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# Using a mesh to make a honeycomb

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Hi all, I'm new to using hyperworks so I'm not sure yet what it can and cannot do.

For context, for a uni project I'm working on I need to create a "context-sensitive" irregular honeycomb and I wanted to generate a mesh on a flat plate and use that as a starting point as the mesh can be tailored pretty easily (element size distribution and so on). The idea is to use the 2D mesh geometry as the honeycomb geometry and extrude it to make the cell walls. I've managed to do so from a regular mesh (generated with automesh) and converting the elements into surfaces individually using script. Below is a screenshot of what I just described for reference

Ideally, I would need the triangle/square mesh elements to merge into hexagons or pentagons. I've found the element combining tool but I can't think of a way to use that tool in a structured way to make somewhat consistent hexagonal shapes.

I would really appreciate any ideas or suggestions to help me with this. Any method for generating a hexagonal mesh-like pattern would work too, I am only using the mesh as a geometrical stepping stone.

Thanks in advance.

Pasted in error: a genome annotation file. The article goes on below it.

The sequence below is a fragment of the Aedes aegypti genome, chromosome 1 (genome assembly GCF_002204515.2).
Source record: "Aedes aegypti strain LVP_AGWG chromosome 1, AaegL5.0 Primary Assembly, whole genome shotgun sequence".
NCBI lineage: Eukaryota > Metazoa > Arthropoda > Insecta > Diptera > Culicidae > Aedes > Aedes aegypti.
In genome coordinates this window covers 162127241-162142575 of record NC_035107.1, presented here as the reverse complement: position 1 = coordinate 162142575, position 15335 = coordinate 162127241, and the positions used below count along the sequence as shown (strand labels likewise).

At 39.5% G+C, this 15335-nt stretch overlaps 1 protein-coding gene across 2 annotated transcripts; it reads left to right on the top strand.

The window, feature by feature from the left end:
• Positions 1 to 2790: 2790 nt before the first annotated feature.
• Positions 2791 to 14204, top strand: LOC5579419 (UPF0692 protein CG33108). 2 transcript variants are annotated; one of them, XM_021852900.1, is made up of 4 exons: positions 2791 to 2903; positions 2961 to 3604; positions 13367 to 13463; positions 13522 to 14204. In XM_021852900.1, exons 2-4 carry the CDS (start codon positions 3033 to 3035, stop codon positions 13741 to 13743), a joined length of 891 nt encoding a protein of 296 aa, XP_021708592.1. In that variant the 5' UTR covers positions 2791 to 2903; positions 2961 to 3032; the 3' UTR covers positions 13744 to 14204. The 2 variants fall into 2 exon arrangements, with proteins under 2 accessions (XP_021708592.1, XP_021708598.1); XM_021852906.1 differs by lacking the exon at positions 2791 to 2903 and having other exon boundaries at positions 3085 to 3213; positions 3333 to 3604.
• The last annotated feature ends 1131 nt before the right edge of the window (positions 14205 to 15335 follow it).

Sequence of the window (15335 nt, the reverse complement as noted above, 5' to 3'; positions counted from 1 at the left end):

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No way to combine TRIA to get regular HEXAGONS. You have to start to make regular hexagons (geometry) firstly and try to fit your surface on it.

Good luck!

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Hexagons and pentagons are solid elements. Where exactly do you need solid elements?

Do you want the honeycomb walls to be shell elements (quad elements) or do you want each cell of the honeycomb to be a solid element (hexa or penta). To me, the latter does not make sense.

If you want the cells to have a square shape instead of triangular, I think it would be easier to adjust your initial mesh accordingly. (e.g. split geometry of base surface into rectangular surfaces to get more orthogonal mesh)

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Hi zoltaaaan,

I want each cell to be a hexagon or a pentagon. I'm using the mesh only as a means to draw a 2D honeycomb-like pattern that I can extrude into a 3D honeycomb, like the one in the picture which was based on a tria mesh. I would then re-mesh the whole thing before running any simulations.

I am not fully familiar with the distinctions between shell elements and solid elements so sorry if my explanations are confusing. I'm aware I'm using the tools in ways they are technically not intended to be used, but the principle worked for a tria mesh. My goal is to do the same for a penta/hexa honeycomb.

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If you want to create solid hexa and penta elements from a shell mesh of quads and trias, then there is a simple way for exactly that purpose:

You would not need the 'extruded' surfaces from the shell mesh edges, which you have shown in your picture. You only neet one surface mesh and using 'Mesh > Create > 3D Elements > Element Offset' and 'solid layers', you can create your solid elements.

But to be honest, I am not sure, if it makes sense to simulate honeycomb with solid elements. I would rather create shell elements (quads) on those extruded surfaces from your picture.

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